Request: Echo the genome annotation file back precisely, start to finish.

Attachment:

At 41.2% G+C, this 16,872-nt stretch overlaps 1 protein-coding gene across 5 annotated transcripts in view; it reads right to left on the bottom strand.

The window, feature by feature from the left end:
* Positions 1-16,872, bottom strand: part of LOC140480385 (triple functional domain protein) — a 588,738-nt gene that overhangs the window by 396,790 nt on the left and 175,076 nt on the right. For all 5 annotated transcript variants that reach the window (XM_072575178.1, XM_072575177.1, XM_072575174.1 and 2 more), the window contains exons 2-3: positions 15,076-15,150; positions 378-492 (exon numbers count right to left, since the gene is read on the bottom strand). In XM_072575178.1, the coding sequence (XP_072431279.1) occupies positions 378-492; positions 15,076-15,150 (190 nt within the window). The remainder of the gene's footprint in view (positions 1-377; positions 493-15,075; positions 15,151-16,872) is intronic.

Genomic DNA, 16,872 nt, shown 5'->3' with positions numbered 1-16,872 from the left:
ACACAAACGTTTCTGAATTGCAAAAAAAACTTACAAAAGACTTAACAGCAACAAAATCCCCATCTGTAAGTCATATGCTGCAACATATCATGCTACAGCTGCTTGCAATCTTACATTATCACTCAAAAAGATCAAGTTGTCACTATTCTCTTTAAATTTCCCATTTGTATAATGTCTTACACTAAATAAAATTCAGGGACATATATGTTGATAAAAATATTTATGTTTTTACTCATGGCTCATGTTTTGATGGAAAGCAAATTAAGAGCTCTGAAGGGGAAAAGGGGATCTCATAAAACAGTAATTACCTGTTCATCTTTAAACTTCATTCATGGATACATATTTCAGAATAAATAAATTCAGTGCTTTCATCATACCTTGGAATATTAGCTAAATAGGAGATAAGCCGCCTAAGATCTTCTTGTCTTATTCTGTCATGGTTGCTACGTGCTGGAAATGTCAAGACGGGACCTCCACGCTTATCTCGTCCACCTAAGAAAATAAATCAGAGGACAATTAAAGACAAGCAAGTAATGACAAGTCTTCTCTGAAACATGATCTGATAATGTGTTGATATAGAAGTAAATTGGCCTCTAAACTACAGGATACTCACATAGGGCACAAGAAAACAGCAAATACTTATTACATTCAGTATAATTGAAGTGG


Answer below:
At 41.2% G+C, this 16,872-nt stretch overlaps 1 protein-coding gene across 5 annotated transcripts in view; it reads right to left on the bottom strand.

The window, feature by feature from the left end:
* Positions 1-16,872, bottom strand: part of LOC140480385 (triple functional domain protein) — a 588,738-nt gene that overhangs the window by 396,790 nt on the left and 175,076 nt on the right. For all 5 annotated transcript variants that reach the window (XM_072575178.1, XM_072575177.1, XM_072575174.1 and 2 more), the window contains exons 2-3: positions 15,076-15,150; positions 378-492 (exon numbers count right to left, since the gene is read on the bottom strand). In XM_072575178.1, the coding sequence (XP_072431279.1) occupies positions 378-492; positions 15,076-15,150 (190 nt within the window). The remainder of the gene's footprint in view (positions 1-377; positions 493-15,075; positions 15,151-16,872) is intronic.

Genomic DNA, 16,872 nt, shown 5'->3' with positions numbered 1-16,872 from the left:
ACACAAACGTTTCTGAATTGCAAAAAAAACTTACAAAAGACTTAACAGCAACAAAATCCCCATCTGTAAGTCATATGCTGCAACATATCATGCTACAGCTGCTTGCAATCTTACATTATCACTCAAAAAGATCAAGTTGTCACTATTCTCTTTAAATTTCCCATTTGTATAATGTCTTACACTAAATAAAATTCAGGGACATATATGTTGATAAAAATATTTATGTTTTTACTCATGGCTCATGTTTTGATGGAAAGCAAATTAAGAGCTCTGAAGGGGAAAAGGGGATCTCATAAAACAGTAATTACCTGTTCATCTTTAAACTTCATTCATGGATACATATTTCAGAATAAATAAATTCAGTGCTTTCATCATACCTTGGAATATTAGCTAAATAGGAGATAAGCCGCCTAAGATCTTCTTGTCTTATTCTGTCATGGTTGCTACGTGCTGGAAATGTCAAGACGGGACCTCCACGCTTATCTCGTCCACCTAAGAAAATAAATCAGAGGACAATTAAAGACAAGCAAGTAATGACAAGTCTTCTCTGAAACATGATCTGATAATGTGTTGATATAGAAGTAAATTGGCCTCTAAACTACAGGATACTCACATAGGGCACAAGAAAACAGCAAATACTTATTACATTCAGTATAATTGAAGTGG